A New Communication Tool for My Daughter With Angelman Syndrome: Knocking


Most people would agree that screaming is not the most effective way to communicate. Unfortunately, screaming has been the default for my 12-year-old Angel, Juliana, as long as I can remember. So imagine our surprise when she introduced a new form of communicating: knocking.

Angels are considered nonverbal. I’ve never liked this description, because it falsely leads people to believe that because Juliana isn’t saying regular words, she is unable to communicate.

Juliana communicates in different ways, including using some basic sign language. For the more complicated things, she uses her iPad as her augmentative and alternative communication device. We refer to it as her talker.

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Enough said

In addition to using her talker, she’s quite verbal. She’s not stringing together complete sentences, but she uses basic expressions like “buh, buh” for bubbles and “buh-bye” for goodbye. And let’s not forget the infectious laughter that Angels are known for.

Researchers don’t know why laughing and happy demeanors are a part of Angelman syndrome. But when you compare this trait with difficult maladies like reflux, anxiety, and seizures, it’s a great balance.

So with her very verbal abilities, Juliana uses screaming to let us know lots of things. Screaming is her first response when she is frustrated, upset, or merely waking up. We have been living with this behavior for some time, which is why it was so easy to notice when she started knocking on things to get our attention.

Juliana is not walking around the house knocking on the furniture and walls all day — that would be really quirky. However, we do get random knocks at times. When she knocks, I gleefully respond, “Who’s there?”

She may not understand the joke, but it gets a giggle out of her every time. This little game is fun, but what’s truly knocking our socks off is the rapping she is doing to announce that she’s awake.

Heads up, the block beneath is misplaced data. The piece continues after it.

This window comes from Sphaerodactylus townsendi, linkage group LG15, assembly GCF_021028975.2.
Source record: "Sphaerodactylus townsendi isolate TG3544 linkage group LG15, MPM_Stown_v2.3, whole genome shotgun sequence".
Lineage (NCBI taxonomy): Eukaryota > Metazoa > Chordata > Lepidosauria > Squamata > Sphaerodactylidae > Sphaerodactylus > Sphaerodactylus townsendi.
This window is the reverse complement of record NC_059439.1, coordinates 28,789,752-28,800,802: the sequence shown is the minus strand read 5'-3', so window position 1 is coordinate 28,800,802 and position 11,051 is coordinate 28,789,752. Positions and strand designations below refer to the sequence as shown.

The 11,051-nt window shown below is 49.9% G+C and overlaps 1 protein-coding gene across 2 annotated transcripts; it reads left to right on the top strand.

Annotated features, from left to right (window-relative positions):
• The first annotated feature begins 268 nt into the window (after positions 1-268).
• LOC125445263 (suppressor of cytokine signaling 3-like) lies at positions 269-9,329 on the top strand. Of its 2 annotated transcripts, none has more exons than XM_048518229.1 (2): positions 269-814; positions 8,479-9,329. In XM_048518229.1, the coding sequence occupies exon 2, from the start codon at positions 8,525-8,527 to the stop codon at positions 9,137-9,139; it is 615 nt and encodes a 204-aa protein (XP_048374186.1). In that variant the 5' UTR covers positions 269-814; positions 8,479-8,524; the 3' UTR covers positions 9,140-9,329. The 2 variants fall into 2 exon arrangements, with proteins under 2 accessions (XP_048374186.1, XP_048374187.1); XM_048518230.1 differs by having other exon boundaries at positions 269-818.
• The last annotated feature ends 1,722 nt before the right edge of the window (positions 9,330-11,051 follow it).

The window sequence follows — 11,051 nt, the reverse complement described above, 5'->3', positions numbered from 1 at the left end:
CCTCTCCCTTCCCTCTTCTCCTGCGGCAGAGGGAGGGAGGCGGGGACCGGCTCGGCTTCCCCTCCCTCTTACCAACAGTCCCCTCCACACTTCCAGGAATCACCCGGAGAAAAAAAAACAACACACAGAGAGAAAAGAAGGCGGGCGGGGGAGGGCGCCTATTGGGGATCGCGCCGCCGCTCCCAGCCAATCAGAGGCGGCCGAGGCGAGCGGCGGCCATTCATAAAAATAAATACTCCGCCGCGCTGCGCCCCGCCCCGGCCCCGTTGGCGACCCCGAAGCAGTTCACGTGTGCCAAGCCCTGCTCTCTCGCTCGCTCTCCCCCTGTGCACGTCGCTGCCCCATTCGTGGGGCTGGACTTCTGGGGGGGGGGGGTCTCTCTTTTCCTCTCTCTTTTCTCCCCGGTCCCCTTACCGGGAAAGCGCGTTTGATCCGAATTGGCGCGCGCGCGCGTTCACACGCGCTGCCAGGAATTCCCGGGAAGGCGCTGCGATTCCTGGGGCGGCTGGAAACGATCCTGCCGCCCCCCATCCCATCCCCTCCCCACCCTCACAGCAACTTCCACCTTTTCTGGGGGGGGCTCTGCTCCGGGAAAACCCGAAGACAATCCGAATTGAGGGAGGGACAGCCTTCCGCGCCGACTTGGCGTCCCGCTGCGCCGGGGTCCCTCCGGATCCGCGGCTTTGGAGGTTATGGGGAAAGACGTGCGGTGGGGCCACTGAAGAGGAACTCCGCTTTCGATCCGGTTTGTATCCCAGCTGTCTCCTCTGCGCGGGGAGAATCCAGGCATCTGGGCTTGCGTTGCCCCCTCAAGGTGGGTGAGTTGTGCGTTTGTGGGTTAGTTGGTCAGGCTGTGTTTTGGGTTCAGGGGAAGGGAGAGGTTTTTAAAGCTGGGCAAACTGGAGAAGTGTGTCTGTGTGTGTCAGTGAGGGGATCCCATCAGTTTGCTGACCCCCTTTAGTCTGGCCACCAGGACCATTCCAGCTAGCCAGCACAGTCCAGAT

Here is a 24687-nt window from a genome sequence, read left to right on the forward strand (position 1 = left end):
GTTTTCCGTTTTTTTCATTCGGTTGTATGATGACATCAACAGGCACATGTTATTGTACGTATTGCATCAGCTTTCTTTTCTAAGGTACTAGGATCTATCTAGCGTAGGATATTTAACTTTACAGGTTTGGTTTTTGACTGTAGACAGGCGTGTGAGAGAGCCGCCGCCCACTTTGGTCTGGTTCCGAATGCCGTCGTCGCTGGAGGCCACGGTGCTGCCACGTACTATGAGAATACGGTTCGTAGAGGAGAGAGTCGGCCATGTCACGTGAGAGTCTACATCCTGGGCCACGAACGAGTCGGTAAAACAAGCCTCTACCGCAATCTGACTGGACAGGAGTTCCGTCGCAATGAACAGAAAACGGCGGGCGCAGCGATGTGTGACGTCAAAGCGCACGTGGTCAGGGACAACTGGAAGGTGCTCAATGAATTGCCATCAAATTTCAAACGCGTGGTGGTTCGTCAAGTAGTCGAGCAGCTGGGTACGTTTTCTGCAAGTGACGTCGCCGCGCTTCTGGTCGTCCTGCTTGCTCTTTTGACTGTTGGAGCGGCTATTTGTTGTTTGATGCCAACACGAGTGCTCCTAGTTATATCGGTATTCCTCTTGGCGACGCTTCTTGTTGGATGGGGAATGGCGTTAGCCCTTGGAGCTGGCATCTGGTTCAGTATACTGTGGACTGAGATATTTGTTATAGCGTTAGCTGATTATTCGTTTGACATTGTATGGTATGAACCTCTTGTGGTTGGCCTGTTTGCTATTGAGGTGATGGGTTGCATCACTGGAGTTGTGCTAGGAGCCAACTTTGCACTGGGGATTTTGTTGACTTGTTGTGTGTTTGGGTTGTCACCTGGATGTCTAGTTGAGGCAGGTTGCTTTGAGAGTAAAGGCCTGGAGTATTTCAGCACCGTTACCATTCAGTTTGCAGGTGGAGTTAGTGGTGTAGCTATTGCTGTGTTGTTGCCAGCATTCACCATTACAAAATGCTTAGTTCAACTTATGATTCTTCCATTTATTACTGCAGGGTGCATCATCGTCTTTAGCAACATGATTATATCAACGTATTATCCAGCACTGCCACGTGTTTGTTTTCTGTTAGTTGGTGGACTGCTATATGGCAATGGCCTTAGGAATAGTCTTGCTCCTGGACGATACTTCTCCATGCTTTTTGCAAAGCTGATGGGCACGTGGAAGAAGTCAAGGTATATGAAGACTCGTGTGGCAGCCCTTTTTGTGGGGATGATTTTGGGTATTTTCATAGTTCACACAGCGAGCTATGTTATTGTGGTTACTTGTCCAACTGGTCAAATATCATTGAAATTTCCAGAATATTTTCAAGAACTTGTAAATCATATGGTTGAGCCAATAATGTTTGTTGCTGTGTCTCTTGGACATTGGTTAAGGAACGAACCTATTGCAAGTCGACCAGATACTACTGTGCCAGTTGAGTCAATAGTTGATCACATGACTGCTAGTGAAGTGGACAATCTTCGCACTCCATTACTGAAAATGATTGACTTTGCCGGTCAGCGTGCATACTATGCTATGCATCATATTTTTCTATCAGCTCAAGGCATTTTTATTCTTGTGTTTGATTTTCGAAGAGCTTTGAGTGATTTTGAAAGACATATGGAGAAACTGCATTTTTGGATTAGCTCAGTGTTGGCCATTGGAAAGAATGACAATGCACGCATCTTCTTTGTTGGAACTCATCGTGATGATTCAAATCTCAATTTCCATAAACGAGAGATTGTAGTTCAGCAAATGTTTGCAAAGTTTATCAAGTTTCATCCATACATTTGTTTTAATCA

‘Knock, knock, knockin’ on Juliana’s bed

The good-morning knocking started about this time last summer. Juliana is an early riser, so even during the summer mornings, we would hear loud screaming. “Juliana is awake,” my husband or I would mumble. The screaming didn’t really mean that anything was wrong; it was just her saying, “Hey, I’m up. Come see me!”

Imagine yourself in a half-asleep state and having a distressing scream enter your ears. It’s not fun. So when the morning screaming stopped, we noticed it immediately.

At first, we thought something was wrong. One morning, in a hazy state, I peeked at the bedside camera to see if Juliana was awake. Sure enough, she was. And then, there was a faint “tap, tap, tap” flowing from her room as she knocked on her bed.

It was Juliana all right. She was up and ready to face the day without screaming.

I’m not really sure what ushered in this change to her morning screamfest. Don’t get me wrong — it’s a welcome one. Now, I’m just hoping she’ll soon use her talker to say that she’s sad, frustrated, or whatever the unhappy emotion of the moment might be.

Like the evolution of the knocking, I believe it’s just a matter of time.


Note: Angelman Syndrome News is strictly a news and information website about the disease. It does not provide medical advice, diagnosis, or treatment. This content is not intended to be a substitute for professional medical advice, diagnosis, or treatment. Always seek the advice of your physician or other qualified health provider with any questions you may have regarding a medical condition. Never disregard professional medical advice or delay in seeking it because of something you have read on this website. The opinions expressed in this column are not those of Angelman Syndrome News or its parent company BioNews, and are intended to spark discussion about issues related to Angelman syndrome.

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